In 1st Timothy 6:11–16 As he has done previously, Paul follows his comments about false teachers with personal exhortations to Timothy, concluding with a marvelous doxology.
1 Timothy 6:11 But as for you, O man of God, flee these things. Pursue righteousness, godliness, faith, love, steadfastness, gentleness.
The apostle addresses Timothy as a man of God in striking contrast to the previous description of false teachers. The things Timothy must flee from extend to all the vices mentioned from verse 8 onwards. The antithesis in the words flee and pursue is repeated exactly in 2 Timothy 2:22, “So flee youthful passions and pursue righteousness, faith, love, and peace, along with those who call on the Lord from a pure heart.” The objects of pursuit include two general religious dispositions; righteousness meaning “conformity to what is right towards God and man,” and godliness meaning “piety.”
This double pursuit is also found in Titus 2:11–12, “For the grace of God has appeared, bringing salvation for all people, training us to renounce ungodliness and worldly passions, and to live self-controlled, upright, and godly lives in the present age.”
The words “faith” and “love” reflect trust in God and benevolence and goodwill toward others.Timothy needs “steadfastness” to not waver in his pursuit of these things. Timothy needs “gentleness” in order to deal effectively with cantankerous heretics and wavering believers.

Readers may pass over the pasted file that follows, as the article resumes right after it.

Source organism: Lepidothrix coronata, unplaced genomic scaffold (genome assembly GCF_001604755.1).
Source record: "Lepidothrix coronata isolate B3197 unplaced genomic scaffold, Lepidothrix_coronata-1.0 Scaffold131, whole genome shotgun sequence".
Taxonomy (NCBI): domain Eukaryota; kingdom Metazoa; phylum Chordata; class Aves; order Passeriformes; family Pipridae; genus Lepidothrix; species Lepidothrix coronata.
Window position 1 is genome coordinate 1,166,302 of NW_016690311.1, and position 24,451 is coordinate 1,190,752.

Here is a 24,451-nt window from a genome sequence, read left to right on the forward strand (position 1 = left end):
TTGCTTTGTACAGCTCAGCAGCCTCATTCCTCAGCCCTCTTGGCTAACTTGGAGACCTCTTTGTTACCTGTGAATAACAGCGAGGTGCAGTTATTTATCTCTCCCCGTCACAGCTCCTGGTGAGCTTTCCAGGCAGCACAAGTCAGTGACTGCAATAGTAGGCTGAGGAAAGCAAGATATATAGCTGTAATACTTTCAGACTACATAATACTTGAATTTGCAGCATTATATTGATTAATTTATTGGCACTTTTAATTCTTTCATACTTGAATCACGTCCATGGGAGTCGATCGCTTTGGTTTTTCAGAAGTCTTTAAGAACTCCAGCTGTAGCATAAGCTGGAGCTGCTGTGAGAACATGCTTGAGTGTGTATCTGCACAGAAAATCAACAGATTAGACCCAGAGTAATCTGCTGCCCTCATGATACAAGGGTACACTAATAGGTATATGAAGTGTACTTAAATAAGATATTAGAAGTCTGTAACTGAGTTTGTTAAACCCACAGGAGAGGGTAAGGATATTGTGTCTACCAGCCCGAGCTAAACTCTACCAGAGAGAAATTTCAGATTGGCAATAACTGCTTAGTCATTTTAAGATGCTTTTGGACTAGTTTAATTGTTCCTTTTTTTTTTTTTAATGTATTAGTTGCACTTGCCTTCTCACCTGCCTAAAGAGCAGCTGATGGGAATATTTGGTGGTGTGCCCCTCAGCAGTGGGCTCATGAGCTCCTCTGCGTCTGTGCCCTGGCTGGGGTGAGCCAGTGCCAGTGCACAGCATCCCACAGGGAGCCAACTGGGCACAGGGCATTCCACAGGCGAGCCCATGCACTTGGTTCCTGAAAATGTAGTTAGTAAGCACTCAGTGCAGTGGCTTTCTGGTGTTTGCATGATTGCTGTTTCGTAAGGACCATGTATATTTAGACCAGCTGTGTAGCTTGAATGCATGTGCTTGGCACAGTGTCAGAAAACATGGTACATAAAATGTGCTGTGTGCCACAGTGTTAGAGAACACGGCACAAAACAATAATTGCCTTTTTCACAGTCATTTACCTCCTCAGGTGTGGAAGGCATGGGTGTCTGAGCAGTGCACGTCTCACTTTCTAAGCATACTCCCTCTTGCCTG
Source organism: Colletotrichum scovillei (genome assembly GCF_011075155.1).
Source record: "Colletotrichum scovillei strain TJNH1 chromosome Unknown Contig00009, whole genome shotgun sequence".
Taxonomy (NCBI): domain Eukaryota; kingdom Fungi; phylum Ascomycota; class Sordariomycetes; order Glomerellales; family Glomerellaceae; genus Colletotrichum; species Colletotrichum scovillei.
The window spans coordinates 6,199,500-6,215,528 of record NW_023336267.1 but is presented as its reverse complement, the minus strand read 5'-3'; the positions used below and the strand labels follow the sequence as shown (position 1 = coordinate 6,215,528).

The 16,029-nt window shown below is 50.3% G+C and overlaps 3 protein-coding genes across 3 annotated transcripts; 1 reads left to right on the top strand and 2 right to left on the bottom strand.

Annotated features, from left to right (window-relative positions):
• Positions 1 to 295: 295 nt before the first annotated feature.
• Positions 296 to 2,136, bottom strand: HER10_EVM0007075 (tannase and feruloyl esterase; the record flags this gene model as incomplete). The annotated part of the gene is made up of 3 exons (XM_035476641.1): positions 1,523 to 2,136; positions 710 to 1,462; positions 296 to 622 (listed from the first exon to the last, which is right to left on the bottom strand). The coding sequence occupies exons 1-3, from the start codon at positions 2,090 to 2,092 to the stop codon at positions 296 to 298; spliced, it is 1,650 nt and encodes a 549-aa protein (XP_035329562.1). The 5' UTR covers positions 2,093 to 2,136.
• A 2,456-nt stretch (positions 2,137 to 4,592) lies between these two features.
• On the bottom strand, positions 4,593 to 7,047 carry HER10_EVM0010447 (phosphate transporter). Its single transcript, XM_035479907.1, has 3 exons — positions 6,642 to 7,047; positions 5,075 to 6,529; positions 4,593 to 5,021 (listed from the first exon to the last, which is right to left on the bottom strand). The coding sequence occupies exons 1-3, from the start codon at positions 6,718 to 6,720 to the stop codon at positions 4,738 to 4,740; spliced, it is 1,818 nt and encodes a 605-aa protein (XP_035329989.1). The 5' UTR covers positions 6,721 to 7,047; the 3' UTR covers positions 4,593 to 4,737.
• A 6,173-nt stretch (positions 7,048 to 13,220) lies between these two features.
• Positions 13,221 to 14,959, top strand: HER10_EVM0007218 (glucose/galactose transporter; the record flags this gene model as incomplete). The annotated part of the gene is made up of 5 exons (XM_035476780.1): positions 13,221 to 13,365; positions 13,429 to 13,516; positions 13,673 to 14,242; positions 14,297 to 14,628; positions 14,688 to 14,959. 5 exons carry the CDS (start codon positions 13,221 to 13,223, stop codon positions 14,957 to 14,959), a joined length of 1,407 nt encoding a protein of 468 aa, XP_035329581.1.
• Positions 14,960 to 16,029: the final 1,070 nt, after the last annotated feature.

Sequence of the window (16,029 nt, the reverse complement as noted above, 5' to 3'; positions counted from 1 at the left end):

What this amounts to is found in three parts, beginning in 2 Timothy 6:12a “Fight the good fight of the faith.”
The command to Fight means literally ‘to contend for a prize.’ The verb implies a disciplined struggle that’s already begun. To fight for “the faith” includes a struggle for the truth of the gospel, but also refers to the whole Christian life, as a great contest requiring discipline and purpose. The use of the present tense for “fight” suggests a continuous struggle. In His second epistle to Timothy Paul says, “He who hath become a soldier doth not entangle himself with matters inconsistent with his calling.” (2 Tim. 2:4.) Carelessness and self-indulgence arise from worldly concerns, and a great number of Christians wish to serve Christ at their ease, in easy-safe-selfishness – as if it were a hobby. But Christ calls his servants to warfare. Continual warfare. And if earthly soldiers do not hesitate to fight when the result is doubtful, and at the risk of being killed, how much more bravely ought we to do battle under the guidance and banner of Christ, when we the victory is certain?
We fight well-fed at a table of victory set amid our enemies. John 6:51 I am the living bread that came down from heaven. If anyone eats of this bread, he will live forever. And the bread that I will give for the life of the world is my flesh.”
And we are to do it all with Joy. Philippians 2:17–18 Even if I am to be poured out as a drink offering upon the sacrificial offering of your faith, I am glad and rejoice with you all. Likewise you also should be glad and rejoice with me.
“Fight. Laugh. Feast.” This is a worthy motto for God’s children. And what are we doing as we fight? As we pursue the right things?
1 Timothy 6:12b “Take hold of the eternal life to which you were called.”